Green party warns GCP road-charging proposals could prolong inequality in Cambridge
A call for a rethink over how public transport improvements would be funded has been made by the Cambridge and South Cambridgeshire Green Party, which warns they threaten to ”prolong Cambridge’s shameful title of the UK’s most unequal city”.
The party has welcomed the Greater Cambridge Partnership’s proposals to improve the bus network but says the funding burden for it must “not fall on the least well-off”.
Sarah Nicmanis, convenor of the local Green Party policy group, said: “We cannot go on as we are. For years we have been hearing from residents how frustrated they are with congestion and inadequate public transport.
“We welcome initiatives to reform the bus system to make it usable for all members of our community. In particular Greens have been arguing for a system of bus franchising – the system that makes the London bus system possible since the establishment of the Combined Authority in 2017.”
The GCP has been consulting on plans to provide cheaper bus fares and more frequent services with longer operating hours, funded by a road charge on motorists. This would be priced at £5 for cars, with higher fees for larger vehicles, and would operate from 7am to 7pm on weekdays. The Making Connections consultation closed on Friday, December 23, with about 24,000 responses received.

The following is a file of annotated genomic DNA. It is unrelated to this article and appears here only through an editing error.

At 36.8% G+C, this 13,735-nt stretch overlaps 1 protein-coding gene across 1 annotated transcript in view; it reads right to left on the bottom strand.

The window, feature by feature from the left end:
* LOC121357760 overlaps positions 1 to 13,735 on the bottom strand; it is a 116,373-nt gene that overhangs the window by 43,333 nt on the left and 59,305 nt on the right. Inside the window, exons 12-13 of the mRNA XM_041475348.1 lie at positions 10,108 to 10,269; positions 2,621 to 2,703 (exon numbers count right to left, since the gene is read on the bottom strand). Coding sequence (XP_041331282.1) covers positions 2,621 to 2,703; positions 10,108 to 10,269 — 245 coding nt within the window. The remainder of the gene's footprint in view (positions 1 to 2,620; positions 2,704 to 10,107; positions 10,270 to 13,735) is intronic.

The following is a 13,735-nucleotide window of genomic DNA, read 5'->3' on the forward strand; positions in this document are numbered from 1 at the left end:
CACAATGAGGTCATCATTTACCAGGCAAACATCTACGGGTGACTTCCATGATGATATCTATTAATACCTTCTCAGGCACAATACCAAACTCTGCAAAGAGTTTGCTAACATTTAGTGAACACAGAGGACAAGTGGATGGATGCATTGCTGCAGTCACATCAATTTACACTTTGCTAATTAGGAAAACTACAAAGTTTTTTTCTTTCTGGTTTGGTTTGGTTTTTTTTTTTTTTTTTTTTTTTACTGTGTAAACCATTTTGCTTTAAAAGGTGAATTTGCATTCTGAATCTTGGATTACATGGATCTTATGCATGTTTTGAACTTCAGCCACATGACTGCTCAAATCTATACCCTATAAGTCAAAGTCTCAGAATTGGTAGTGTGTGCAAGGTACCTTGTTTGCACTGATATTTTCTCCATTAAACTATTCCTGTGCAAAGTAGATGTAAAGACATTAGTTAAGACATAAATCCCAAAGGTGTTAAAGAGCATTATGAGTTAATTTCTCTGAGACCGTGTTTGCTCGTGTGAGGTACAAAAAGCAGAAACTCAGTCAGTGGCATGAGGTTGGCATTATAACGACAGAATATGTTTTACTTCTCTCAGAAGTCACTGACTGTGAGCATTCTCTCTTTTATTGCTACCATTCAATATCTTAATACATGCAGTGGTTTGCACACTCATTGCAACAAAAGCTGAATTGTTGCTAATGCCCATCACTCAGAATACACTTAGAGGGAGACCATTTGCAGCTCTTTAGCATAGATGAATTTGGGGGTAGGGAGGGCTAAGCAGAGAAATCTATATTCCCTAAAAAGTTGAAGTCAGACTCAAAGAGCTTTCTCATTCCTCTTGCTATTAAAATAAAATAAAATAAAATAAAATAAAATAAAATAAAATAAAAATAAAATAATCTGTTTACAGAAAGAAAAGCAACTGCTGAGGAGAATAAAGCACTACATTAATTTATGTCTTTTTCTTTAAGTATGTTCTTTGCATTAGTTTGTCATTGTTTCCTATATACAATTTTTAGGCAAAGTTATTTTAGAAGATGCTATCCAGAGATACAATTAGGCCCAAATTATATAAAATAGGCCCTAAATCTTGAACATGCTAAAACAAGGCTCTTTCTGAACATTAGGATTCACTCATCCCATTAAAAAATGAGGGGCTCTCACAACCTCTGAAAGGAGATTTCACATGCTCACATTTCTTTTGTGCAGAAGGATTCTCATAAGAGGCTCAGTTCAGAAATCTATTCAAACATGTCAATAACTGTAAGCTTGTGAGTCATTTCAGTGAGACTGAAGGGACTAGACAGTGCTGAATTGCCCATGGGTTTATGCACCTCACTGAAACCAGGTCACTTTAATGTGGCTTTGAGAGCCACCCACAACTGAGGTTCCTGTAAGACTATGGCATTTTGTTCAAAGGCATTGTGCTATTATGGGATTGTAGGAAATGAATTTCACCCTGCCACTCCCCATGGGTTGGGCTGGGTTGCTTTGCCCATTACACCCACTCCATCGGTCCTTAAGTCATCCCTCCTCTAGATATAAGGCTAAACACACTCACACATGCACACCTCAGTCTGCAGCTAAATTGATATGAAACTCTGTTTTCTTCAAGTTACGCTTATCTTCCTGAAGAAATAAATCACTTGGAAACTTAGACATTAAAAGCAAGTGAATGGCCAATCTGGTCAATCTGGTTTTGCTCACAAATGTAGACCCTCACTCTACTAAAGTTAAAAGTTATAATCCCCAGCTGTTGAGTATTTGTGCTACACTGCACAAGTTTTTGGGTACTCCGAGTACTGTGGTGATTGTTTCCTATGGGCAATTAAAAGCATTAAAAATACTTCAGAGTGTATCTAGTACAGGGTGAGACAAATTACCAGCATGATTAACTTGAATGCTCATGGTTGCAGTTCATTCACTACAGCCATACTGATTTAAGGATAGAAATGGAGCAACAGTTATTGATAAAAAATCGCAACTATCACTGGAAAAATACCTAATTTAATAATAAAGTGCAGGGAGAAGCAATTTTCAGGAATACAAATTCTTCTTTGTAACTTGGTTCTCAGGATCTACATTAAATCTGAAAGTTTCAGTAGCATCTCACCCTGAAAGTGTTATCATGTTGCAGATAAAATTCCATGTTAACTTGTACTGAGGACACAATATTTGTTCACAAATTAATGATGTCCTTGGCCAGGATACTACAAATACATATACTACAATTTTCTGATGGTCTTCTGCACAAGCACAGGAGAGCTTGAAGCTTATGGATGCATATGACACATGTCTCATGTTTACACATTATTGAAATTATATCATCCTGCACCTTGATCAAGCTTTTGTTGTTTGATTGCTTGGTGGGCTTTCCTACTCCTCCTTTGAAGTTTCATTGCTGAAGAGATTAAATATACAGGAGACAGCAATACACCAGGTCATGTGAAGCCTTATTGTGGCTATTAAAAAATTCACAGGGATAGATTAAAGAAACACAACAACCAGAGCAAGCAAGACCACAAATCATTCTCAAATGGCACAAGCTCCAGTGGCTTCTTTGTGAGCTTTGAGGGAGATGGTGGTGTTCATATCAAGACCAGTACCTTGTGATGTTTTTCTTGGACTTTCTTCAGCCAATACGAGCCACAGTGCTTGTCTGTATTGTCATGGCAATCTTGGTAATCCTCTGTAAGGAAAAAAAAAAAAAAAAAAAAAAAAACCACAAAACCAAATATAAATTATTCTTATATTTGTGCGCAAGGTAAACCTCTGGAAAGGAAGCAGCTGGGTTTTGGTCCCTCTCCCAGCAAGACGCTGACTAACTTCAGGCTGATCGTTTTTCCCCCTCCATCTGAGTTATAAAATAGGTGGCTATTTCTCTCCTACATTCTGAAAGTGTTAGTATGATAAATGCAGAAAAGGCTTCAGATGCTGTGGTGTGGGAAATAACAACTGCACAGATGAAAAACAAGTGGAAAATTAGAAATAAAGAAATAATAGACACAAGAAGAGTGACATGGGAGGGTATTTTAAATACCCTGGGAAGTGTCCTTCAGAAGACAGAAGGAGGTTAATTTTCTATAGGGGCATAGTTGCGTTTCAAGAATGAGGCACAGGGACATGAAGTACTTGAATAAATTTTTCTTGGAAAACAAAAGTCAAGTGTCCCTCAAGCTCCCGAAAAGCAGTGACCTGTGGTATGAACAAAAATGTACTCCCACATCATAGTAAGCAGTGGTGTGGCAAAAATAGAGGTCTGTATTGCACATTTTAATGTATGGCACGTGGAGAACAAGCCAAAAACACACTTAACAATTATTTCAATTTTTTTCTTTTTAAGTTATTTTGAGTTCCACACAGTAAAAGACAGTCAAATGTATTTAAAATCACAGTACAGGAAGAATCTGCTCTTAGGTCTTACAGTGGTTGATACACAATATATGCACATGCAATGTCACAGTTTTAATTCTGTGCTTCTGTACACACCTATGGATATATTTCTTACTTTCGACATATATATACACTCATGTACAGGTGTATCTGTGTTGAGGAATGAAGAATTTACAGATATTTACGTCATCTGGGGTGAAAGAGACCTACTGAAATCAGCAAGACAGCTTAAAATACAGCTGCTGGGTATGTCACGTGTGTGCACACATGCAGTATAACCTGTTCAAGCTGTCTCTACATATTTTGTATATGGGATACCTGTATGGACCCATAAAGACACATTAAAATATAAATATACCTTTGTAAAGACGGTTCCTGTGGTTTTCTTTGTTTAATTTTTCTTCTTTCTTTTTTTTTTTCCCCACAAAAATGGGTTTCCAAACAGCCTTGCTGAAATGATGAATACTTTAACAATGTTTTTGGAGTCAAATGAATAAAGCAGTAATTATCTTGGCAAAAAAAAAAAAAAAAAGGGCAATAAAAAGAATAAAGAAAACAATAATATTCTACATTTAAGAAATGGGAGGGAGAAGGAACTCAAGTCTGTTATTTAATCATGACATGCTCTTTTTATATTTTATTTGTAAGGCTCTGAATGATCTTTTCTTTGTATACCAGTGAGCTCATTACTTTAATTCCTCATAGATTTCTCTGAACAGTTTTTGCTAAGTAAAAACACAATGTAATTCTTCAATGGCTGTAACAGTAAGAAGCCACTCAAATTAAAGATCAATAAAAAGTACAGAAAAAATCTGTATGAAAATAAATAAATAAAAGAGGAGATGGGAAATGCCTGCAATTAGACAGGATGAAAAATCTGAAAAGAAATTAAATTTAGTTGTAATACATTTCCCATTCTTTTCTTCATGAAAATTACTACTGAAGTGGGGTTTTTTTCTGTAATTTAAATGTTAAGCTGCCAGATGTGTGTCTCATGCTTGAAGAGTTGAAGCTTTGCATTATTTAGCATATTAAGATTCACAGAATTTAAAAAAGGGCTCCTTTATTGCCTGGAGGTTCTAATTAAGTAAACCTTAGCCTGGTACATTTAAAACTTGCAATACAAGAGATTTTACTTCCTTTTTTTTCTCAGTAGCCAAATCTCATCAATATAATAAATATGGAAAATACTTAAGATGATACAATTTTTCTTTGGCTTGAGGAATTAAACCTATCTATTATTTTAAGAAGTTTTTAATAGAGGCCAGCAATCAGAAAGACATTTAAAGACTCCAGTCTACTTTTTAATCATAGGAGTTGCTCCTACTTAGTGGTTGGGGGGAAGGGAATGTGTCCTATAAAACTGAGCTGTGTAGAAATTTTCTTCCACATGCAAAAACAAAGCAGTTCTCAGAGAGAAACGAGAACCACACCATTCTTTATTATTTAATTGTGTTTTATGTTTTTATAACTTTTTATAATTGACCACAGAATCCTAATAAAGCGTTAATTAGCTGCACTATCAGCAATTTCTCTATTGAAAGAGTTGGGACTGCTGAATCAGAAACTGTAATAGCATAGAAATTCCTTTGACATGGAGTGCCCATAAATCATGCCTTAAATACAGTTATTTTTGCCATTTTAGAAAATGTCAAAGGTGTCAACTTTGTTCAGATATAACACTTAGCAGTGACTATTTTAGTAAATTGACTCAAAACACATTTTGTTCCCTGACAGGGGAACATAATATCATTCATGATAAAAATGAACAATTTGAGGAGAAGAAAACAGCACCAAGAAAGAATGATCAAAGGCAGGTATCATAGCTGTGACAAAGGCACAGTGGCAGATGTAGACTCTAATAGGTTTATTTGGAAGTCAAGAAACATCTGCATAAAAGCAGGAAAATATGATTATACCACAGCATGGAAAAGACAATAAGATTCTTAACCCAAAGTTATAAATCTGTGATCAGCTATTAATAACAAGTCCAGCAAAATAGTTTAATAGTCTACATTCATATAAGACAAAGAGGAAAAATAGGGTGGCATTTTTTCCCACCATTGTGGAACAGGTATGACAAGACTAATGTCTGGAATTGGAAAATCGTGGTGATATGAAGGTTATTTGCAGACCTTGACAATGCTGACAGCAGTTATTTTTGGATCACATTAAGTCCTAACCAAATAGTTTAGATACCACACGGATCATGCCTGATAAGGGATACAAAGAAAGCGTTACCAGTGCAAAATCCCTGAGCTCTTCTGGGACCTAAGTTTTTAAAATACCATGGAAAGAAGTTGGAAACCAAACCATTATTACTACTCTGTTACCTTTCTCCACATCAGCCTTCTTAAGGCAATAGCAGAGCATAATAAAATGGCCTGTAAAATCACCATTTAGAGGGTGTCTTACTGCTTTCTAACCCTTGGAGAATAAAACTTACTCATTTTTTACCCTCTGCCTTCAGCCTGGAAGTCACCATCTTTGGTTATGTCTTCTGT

Despite supporting the plans for improved bus services, the Greens expressed concern at funding the changes solely with a road charge.
They say many people have expressed worries that this places the burden disproportionately on those least able to bear it. The party is also concerned about the impact on small businesses.
Cllr Naomi Bennett said: “I hear from residents who depend on the buses and are desperate for action. But I also hear from residents and businesses who feel at the end of their tether after facing pandemic, the Tory mini-budget shambles and the cost of living crisis. To them, any additional costs feel like the last straw. This is why we will continue to argue for fairer and broader exemptions and discounts.”
Cllr Matthew Howard added: “The financial approach proposed by the GCP does a disservice to social justice, and potentially would prolong Cambridge’s shameful title of the UK’s most unequal city.”
The party has previously suggested that a workplace parking levy, which could be brought in fairly quickly, could provide interim funding for the bus network improvements.
The Greens say that then following a more careful re-evaluation and redesigning of the proposals, a Sustainable Travel Zone could “potentially be introduced”.
The GCP points out that a number of public consultations have been held over several years. It says options that involved charging cars for driving in a zone were preferred to options involving additional or new parking charges – such as a workplace parking levy.